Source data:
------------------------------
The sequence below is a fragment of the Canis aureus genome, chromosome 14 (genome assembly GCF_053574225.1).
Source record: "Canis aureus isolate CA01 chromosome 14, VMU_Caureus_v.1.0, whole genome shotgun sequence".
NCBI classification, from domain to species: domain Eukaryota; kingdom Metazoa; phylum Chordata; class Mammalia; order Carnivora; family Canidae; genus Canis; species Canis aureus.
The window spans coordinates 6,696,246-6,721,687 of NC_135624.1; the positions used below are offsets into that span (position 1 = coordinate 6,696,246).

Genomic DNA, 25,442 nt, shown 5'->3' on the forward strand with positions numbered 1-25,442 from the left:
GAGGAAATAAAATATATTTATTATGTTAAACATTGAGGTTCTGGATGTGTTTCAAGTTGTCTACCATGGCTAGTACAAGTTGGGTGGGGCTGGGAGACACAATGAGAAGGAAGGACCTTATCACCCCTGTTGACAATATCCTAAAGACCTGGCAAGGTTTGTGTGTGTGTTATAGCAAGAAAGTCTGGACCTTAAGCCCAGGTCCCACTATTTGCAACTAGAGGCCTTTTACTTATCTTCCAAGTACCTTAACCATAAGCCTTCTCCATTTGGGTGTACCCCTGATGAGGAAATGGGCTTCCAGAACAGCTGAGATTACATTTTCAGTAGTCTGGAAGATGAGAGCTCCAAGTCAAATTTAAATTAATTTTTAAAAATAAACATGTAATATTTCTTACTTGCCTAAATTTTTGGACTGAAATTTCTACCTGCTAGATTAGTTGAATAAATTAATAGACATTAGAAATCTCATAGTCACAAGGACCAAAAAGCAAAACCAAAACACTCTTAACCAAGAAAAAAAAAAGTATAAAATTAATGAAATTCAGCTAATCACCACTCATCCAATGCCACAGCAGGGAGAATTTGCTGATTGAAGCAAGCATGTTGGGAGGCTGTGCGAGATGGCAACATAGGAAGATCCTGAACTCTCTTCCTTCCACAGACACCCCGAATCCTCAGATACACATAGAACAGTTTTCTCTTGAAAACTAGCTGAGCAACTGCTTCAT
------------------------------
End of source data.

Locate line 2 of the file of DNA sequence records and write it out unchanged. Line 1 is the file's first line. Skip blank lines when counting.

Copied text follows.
Source record: "Canis aureus isolate CA01 chromosome 14, VMU_Caureus_v.1.0, whole genome shotgun sequence".